We regularly monitor all correspondence received into this email inbox during office hours, (Monday to Friday 9am-5pm). Unfortunately, we are unable to monitor this during out-of-office hours. If you feel especially vulnerable or at risk you should immediately contact your nearest Sovereign housing office or your local police team by dialling 101 in non-emergencies and 999 in an emergency.

We will be in touch with within 1 working day to discuss next steps which will include an assessment of the situation and agreeing actions with the situation.

To find out more about our work to protect communities from harm please visit www.sovereign.org.uk .

If you have any further questions please contact your local housing office or send us an email to


The part where it says “We will be in touch within 1 working day…” is a lie. We’ve heard nothing.


The Month in Music

As far as music goes this has been an interesting and worthwhile month.

The Eclipse trio has gigged and formally released the Frailty of Dreams album (available here). Now we need to gig more and promote it. Our piano player is off to New Zealand for a month so the guitarist and I intend to do some gigs as the Eclipse trio Duo, maybe with guests. I’ll post any confirmed dates here.

The recent gig was a chance for me to go back to playing upright bass and, for this band, I loved it. I’ve been putting the work in to improve my intonation and to adapt some of the more bass guitar centred songs to it.

My other band is gaining confidence and expanding its material. We are now a four piece and having a (very good) singer, with opinions, means we now have the melody lines that were missing from our original compositions. Everyone in the band contributes and the resulting songs sound powerful, fully charged and enjoyable. This is the band that started with a conversation, on a train about writing music my guitarist pal and I wanted to hear. A trip to a recording studio will happen in the next few months and then you can make your own mind up.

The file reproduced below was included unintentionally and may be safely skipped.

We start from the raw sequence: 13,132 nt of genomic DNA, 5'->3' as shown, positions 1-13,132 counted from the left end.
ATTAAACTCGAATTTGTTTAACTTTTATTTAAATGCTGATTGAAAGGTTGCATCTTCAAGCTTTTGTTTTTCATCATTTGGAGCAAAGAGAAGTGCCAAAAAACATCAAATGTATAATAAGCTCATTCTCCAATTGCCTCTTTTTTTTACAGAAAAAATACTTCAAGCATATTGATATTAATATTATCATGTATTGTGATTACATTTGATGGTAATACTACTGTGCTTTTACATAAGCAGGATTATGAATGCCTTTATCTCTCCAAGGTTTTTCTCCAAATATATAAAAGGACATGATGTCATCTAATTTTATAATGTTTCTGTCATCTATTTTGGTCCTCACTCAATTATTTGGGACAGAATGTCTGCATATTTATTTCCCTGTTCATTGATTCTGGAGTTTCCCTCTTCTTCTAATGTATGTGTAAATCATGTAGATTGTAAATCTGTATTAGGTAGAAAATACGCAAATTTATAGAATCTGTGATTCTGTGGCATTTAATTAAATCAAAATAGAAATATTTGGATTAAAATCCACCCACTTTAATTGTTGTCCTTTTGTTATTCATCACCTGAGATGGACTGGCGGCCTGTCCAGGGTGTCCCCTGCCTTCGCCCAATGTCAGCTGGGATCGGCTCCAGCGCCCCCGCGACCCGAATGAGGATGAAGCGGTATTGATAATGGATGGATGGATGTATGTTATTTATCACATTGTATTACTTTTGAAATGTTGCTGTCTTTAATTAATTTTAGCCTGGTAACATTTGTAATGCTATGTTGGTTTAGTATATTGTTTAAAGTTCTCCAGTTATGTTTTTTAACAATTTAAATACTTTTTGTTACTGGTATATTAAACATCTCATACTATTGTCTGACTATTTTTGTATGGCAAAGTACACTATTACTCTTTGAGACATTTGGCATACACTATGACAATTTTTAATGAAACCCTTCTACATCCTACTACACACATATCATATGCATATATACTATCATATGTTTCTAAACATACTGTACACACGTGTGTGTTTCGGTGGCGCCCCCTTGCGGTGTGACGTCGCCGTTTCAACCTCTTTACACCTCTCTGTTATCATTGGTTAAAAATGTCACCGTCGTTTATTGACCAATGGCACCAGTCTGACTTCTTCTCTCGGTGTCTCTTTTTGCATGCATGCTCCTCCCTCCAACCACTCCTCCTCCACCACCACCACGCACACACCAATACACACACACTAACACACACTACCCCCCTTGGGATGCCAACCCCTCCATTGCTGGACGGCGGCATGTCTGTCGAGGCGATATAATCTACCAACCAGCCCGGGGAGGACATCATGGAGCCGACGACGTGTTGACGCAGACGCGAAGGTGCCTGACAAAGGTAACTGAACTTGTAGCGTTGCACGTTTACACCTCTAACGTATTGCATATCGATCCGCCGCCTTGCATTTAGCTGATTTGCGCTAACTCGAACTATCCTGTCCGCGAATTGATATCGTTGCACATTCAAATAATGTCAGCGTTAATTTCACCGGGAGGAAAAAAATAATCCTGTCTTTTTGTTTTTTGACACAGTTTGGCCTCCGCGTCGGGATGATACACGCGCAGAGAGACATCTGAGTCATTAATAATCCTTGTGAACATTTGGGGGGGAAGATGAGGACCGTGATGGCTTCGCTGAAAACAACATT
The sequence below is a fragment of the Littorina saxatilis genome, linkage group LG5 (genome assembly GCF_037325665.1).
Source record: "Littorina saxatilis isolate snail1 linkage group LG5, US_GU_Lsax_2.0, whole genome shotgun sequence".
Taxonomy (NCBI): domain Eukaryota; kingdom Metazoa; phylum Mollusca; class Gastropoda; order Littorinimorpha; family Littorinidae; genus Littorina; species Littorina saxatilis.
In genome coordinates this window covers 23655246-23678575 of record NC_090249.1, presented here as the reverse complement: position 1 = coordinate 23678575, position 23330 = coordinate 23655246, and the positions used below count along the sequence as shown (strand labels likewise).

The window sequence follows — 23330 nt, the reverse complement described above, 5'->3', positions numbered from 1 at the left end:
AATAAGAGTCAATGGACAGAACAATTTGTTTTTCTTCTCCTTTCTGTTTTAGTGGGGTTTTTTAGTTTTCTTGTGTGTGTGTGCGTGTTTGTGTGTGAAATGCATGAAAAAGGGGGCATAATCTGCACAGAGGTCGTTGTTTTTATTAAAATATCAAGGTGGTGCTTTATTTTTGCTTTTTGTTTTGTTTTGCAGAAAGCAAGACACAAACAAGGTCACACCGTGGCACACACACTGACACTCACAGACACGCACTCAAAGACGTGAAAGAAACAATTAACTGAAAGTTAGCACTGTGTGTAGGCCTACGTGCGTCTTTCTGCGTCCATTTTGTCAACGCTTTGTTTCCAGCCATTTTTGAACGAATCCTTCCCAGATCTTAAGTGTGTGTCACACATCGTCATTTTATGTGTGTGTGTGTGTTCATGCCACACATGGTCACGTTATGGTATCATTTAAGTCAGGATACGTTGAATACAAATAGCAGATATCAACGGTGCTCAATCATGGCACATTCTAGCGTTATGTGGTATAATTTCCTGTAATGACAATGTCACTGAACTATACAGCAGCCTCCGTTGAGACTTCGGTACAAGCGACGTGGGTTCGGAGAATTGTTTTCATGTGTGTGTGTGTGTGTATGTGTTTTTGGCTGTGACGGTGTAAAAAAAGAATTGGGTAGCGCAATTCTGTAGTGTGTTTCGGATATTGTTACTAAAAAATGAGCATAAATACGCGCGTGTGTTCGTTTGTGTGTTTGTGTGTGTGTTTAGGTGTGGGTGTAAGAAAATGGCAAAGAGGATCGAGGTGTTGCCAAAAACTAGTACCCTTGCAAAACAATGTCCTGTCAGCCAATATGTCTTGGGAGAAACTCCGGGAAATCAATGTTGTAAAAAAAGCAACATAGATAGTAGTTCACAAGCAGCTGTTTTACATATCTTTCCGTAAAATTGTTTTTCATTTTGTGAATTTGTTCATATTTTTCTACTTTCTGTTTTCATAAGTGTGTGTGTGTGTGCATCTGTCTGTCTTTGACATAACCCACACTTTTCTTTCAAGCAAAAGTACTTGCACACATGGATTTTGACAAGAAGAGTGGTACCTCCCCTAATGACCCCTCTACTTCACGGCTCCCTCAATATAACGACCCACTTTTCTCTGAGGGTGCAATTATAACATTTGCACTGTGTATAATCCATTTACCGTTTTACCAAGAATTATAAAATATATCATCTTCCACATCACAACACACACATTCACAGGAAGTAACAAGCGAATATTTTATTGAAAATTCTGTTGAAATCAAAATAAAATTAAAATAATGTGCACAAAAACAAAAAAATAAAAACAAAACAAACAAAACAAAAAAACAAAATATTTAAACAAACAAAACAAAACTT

I don’t get out to many gigs, but this year there are two highlights to come. The first is the Neil Cowley Trio. I can’t say enough good things about this talented and astonishing band. Essentially a jazz trio (piano, double bass and drums) but with the energy and approach of a pop band. Their new album, which is being showcased at the gig, seems like a change of direction but I’m excited to see what they can do in this new territory.

The other gig is Kate Bush. I was 15 the last time she toured. Her albums are, mostly, works of art and I’m intrigued to see what brought her back on stage.

The one area of music that is going nowhere is my Spingere project. The touch guitar is in its case and the electronics and recording software sit unused. There are plenty of ideas, not to mention the Rain album which is still almost finished. But playing live with other musicians is too alluring and there just aren’t enough hours left to put energy in to anything else.